It's that time again: In this week's Gigabites roundup, analysts forecast AT&T's surge past Google in the gigabit race in 2017* and an overall 10x increase in gigabit connections this year. Plus, Mediacom and newly branded Midco update their gigabit plans, the NCTC certifies more gigabit-capable providers and more.
Google Fiber Inc. has been very vocal about its plans to expand into several new cities, including big ones like Chicago and Los Angeles. But actual network deployments have been slow to follow. So far, the company only has gigabit service up and running in Kansas City; Austin; and Provo, Utah. Likewise, AT&T Inc. (NYSE: T) has advertised a slew of new market launches for its GigaPower service, but critics point out that many of those deployments only reach a handful of neighborhoods. (See Gigabites: AT&T & Google Battle It Out.)
Now financial analysts are trying to cut through the hype. When it comes to concrete numbers, analyst Paul de Sa of Bernstein Research predicts that Google Fiber will reach roughly 2.4 million homes by the end of 2017. In contrast, MoffettNathanson predicts that AT&T will reach 5 million "customer locations" in the same time period. If accurate, that puts AT&T at more than double Google's gigabit reach in less than two years.
The only problem? AT&T's gigabit momentum may peter out before the end of the decade once it satisfies the requirements imposed by regulators as part of the company's deal to acquire DirecTV. After that, it's anyone's game.
*UPDATE: AT&T wrote to Light Reading to say that -- measured by the number of markets launched -- the company is already beating Google in gigabit deployments. As recounted by a spokesperson, AT&T is currently live in 20 markets, while Google Fiber is live in three. AT&T also says it has already made gigabit service available to more than 1 million locations.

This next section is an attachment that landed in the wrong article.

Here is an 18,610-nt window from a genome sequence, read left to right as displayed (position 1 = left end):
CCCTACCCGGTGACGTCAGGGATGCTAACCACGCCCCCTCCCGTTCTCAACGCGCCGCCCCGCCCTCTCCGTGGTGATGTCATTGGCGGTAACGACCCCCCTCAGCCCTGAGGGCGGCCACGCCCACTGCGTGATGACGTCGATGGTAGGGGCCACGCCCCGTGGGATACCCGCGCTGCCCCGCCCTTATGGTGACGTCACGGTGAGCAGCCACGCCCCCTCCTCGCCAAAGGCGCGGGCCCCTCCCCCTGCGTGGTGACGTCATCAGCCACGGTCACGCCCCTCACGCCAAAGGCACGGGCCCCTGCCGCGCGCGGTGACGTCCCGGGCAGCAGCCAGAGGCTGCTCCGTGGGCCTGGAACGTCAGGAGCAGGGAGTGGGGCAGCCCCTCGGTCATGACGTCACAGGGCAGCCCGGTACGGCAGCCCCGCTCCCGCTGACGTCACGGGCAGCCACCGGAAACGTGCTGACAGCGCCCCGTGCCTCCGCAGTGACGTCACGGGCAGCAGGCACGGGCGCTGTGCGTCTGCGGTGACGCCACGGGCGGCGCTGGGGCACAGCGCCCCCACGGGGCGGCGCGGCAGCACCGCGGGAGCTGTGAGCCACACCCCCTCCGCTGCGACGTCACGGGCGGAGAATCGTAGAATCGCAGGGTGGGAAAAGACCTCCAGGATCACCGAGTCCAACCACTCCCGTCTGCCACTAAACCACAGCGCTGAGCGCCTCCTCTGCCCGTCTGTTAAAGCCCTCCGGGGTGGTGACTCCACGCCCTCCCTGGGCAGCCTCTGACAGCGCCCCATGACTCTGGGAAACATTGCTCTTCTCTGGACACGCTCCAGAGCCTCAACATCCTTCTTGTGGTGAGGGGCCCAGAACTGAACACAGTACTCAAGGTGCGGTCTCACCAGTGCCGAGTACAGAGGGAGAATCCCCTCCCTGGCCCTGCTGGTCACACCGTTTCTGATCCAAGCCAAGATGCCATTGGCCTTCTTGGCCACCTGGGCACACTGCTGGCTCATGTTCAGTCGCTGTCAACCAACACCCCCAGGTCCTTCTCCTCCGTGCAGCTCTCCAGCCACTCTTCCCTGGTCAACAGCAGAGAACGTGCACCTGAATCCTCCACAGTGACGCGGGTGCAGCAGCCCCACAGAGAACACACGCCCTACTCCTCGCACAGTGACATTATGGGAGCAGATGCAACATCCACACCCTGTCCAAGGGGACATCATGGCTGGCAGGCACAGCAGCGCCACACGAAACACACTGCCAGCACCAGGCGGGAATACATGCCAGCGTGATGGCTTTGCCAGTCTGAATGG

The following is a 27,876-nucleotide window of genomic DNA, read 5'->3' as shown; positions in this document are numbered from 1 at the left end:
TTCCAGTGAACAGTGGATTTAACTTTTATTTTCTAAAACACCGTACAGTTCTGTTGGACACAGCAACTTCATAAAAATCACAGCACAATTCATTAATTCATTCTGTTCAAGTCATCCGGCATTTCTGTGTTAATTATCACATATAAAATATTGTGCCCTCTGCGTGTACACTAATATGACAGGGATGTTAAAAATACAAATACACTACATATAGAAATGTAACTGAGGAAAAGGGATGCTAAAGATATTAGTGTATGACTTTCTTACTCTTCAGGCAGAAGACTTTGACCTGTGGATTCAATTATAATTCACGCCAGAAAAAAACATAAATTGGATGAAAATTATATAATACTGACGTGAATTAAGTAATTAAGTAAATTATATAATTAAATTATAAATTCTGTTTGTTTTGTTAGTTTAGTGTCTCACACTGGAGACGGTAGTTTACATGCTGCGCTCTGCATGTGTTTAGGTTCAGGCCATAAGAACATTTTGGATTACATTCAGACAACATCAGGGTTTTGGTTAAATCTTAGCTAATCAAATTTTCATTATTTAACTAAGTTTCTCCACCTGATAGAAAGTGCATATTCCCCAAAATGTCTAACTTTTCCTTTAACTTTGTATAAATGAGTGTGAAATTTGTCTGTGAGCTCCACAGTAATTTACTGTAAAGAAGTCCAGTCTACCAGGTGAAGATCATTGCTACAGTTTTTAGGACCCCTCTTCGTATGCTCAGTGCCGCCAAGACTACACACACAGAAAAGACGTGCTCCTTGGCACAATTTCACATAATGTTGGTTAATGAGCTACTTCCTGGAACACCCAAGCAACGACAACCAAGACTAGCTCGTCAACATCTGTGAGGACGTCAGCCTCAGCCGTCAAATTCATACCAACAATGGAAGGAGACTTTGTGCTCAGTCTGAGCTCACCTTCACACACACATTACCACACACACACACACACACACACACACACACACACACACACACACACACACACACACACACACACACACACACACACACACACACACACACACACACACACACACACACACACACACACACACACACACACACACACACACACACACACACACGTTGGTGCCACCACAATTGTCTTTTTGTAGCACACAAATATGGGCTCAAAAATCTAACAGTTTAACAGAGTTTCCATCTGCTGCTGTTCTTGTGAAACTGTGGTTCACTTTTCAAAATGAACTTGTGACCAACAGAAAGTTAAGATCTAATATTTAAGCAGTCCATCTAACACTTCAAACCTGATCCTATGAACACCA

The rollout of gigabit broadband access networks is spreading. Find out what's happening where in our dedicated Gigabit Cities content channel here on Light Reading.
For many reasons -- including deployments by AT&T and Google Fiber -- it looks like 2016 will be the year gigabit broadband service really takes off. Deloitte predicts there will be a tenfold increase in gigabit network connections globally this year, with 70% of those connections coming from the residential sector. The company's analysts cite rising demand and falling prices as primary factors in the gigabit rise.
Call it a war of the CCAP vendors. Two cable companies have now announced new gigabit deployment plans that rely on cable access converged platform (CCAP) technology. However, Mediacom Communications Corp. is using Casa Systems Inc. 's C100G CCAP device to expand gigabit service to new Missouri markets, while Midco (formerly Midcontinent Communications (Midco) ) is leveraging Cisco Systems Inc. (Nasdaq: CSCO)'s cBR-8 CCAP to bring gigabit service to its Midwestern customers. Along with a name and logo change, Midco announced this week that it will finish rolling out gigabit service by the end of next year.
The National Cable Television Cooperative Inc. (NCTC) doesn't want smaller operators to get lost in the gigabit shuffle. In an effort to recognize the efforts of independent telcos, the organization is certifying companies that meet its requirements as gig-capable, and helping them to promote that achievement. Recently, the NCTC recognized both PC Telecom in Colorado and VTX1 in Texas as gig-capable providers.
And, in case you missed it, five cable modem vendors received DOCSIS 3.1 certification this week, putting them on a path to help cable operators deliver multi-gigabit broadband speeds over legacy HFC networks. (See CableLabs Certifies First D3.1 Modems.)
— Mari Silbey, Senior Editor, Cable/Video, Light Reading